The 1949 National Housing Act states “that the general welfare and security of the nation requires the realization as soon as feasible of the goal of a decent home and suitable living environment for every American family.” Seventy years ago, the nation’s leaders seemed focused on addressing the issue of housing shortage and affordable housing, whereas today it seems our government helps create many of the obstacles.
The National Association of Builder (NAHB) advises that increasing regulatory costs, the shortage of construction workers, tariffs on $10 billion worth of building materials, and concerns over housing finance have greatly reduced housing affordability. By working together through the GHBA, TAB and NAHB we can help get housing back on track. The first focus should be on overreaching and unnecessary government regulation.
According to NAHB reports, government regulations account for 25 percent of the price of a single-family home, and 30 percent of the cost of a multi-family development. While politicians speak about their commitment to affordable housing out of one side of their mouths, the other side is recommending increased regulation in a hope to get good press and stimulate some extra votes.
For example, on average households account for only around 20 percent of U.S. energy consumption, yet many states are mandating future energy policy of net-zero homes. This is an incredibly unfair burden for the new residential construction sector to bear without providing the equivalent benefit to our buyers. While new homes are already much more efficient than older homes, the additional steep cost to get to net-zero will almost never be recouped by the homeowner through reductions in energy bills while they live there.
Policies like this put homebuilders, developers, remodelers and our associate and affiliate members at a disadvantage before the job is even started. To further the challenge, there is a drastic shortage of workers which is exacerbated by ineffective immigration policy.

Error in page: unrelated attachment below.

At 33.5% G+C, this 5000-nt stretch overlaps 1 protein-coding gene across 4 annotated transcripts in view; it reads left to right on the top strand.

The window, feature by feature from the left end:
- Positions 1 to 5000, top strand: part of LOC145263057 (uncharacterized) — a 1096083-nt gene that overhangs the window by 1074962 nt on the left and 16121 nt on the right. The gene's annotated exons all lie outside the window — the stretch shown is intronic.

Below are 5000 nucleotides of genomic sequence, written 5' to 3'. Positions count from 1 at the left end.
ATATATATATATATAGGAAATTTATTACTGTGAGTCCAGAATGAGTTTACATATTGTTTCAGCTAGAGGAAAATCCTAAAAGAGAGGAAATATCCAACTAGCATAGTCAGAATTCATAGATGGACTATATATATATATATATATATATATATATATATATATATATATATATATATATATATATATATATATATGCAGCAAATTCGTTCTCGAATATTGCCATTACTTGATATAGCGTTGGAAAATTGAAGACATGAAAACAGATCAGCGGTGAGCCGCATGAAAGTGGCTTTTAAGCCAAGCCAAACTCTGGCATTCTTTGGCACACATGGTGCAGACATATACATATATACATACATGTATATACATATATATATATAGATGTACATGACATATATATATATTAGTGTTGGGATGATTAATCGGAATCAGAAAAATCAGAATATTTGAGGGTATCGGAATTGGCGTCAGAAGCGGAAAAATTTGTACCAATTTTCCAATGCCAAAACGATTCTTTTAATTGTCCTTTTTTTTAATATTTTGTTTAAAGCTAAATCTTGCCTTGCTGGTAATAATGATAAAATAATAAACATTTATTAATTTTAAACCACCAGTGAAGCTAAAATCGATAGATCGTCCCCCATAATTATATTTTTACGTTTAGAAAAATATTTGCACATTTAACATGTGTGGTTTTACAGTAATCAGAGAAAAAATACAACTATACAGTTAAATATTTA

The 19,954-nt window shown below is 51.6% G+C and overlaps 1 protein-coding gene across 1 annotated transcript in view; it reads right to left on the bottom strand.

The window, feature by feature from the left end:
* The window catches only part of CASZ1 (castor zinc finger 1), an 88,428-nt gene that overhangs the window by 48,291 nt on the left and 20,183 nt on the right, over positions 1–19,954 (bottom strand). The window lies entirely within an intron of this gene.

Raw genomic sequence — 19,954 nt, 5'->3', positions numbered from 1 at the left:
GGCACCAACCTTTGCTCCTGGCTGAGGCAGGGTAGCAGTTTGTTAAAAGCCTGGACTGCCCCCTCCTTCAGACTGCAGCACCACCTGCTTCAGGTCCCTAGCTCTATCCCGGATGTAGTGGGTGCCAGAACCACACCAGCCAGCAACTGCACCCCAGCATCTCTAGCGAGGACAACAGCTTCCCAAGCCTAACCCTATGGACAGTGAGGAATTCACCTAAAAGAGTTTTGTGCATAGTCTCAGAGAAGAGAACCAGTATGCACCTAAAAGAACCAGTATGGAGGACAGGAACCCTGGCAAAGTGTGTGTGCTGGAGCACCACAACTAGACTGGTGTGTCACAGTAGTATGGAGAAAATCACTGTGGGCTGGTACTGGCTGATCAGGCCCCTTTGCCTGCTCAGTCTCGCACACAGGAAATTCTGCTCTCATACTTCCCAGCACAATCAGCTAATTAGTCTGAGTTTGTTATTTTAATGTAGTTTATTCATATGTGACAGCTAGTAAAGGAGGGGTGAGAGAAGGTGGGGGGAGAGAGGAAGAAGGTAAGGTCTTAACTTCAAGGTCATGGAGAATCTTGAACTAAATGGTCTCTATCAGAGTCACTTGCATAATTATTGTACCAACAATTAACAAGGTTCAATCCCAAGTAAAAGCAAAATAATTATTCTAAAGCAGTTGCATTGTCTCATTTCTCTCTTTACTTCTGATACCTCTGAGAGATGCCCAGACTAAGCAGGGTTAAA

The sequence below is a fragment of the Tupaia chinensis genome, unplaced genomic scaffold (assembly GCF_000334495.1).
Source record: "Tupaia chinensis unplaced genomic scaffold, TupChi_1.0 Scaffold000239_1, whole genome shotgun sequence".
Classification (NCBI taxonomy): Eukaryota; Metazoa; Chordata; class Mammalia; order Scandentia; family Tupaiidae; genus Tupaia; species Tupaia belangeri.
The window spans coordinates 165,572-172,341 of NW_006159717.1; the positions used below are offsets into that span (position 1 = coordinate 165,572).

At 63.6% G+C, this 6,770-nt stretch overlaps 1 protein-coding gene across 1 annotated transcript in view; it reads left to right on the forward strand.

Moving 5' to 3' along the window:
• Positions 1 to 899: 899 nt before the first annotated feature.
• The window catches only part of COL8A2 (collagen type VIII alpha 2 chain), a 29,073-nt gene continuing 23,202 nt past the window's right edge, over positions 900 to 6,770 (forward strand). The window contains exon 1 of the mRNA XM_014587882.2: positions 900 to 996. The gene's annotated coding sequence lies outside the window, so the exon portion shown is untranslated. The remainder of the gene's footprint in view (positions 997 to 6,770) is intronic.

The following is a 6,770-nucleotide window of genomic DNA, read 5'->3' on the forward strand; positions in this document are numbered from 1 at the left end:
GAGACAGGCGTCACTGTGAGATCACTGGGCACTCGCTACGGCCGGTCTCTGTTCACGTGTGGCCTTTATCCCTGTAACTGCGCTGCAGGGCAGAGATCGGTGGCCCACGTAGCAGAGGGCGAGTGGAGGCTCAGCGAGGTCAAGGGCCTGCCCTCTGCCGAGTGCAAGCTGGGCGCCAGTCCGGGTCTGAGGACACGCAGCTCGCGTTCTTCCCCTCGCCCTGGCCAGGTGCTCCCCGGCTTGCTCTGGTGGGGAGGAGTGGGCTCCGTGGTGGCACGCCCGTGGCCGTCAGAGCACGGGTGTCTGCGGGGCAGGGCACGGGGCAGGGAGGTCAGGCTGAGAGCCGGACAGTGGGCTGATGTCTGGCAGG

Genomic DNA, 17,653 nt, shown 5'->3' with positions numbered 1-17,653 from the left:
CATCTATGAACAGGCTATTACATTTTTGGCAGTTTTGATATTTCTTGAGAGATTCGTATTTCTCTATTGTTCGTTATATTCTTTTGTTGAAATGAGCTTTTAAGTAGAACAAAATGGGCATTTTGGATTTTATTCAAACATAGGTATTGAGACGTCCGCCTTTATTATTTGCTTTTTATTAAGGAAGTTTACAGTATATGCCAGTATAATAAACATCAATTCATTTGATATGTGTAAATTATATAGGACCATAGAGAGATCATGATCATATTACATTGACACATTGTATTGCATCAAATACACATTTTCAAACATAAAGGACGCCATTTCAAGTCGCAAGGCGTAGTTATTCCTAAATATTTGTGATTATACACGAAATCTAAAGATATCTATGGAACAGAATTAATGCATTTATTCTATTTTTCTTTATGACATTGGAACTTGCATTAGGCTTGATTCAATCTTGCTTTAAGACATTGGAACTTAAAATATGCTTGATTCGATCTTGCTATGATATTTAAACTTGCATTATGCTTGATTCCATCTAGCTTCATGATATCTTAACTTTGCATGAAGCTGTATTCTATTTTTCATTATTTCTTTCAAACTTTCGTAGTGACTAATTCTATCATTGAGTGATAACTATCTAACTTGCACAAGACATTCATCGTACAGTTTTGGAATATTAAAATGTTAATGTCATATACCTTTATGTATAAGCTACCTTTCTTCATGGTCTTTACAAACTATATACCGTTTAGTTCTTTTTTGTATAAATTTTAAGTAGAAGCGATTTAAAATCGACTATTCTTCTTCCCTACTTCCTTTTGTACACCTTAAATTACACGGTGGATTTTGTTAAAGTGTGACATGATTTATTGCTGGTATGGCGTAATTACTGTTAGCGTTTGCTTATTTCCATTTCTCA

According to Lawrence Yun of the National Association of Realtors, in May only 4,000 construction jobs were added in the housing sector, yet another 200,000 construction jobs would be needed just to reach the prior peak employment in the sector. Anecdotally, today many are paying more than double the labor costs than they were merely 10 years ago and it is taking twice as long to build a home. Material pricing is also on the rise due to nationally imposed tariffs.
NAHB estimates that of the recently imposed tariffs on $200 billion worth of imports, over $10 billion are goods used by the homebuilding industry. They further estimate that the 2018 tariffs of 10% on these goods represented a $1 billion tax increase on residential construction and the 2019 tariff jump to 25% is equivalent to a $2.5 billion tax on housing. Beyond the costs to construct homes, issues with housing finance also aggravate the issue.
Home mortgages are less attainable than in years past. When homeowners do qualify, they may not be able to get a supporting appraisal because of the steep increase in new home prices compared to resales in the area. In addition, most appraisals don’t take in consideration the cost of compliance with government regulations such as energy upgrades, higher home elevations, etc. While some steps have been taken to address weaknesses in the mortgage market, there has been no meaningful progress in implementing comprehensive reforms to the housing finance system to ensure housing credit is available and affordable.
There are opportunities through the GHBA to help create effective change in many of these areas as well as to make our voices known.
For the trade shortage, the GHBA advocates for the Home Building Institute (HBI) which trains in a variety of trades, as well as several vocational academies, such as the Jones Academy. The GHBA Scholarship fund invests in the children of association members to aid in educating tomorrow’s industry leaders.
The HOME-PAC and a multitude of GHBA political engagements allow a variety of opportunities to ask for more effective immigration policy, support of trade-related educational opportunities, lobby for finance support, and to have a voice in tariff related policy.
We also have a very active Government Affairs Committee through our local, state and national associations to keep up to date on policy affecting the industry as well as establishing an avenue for a unified voice against over-reaching and unnecessary regulation.
Let’s work together for a common goal of affordable housing. What will you do to protect our industry, our country, and help get housing on track? Your local economy is counting on you!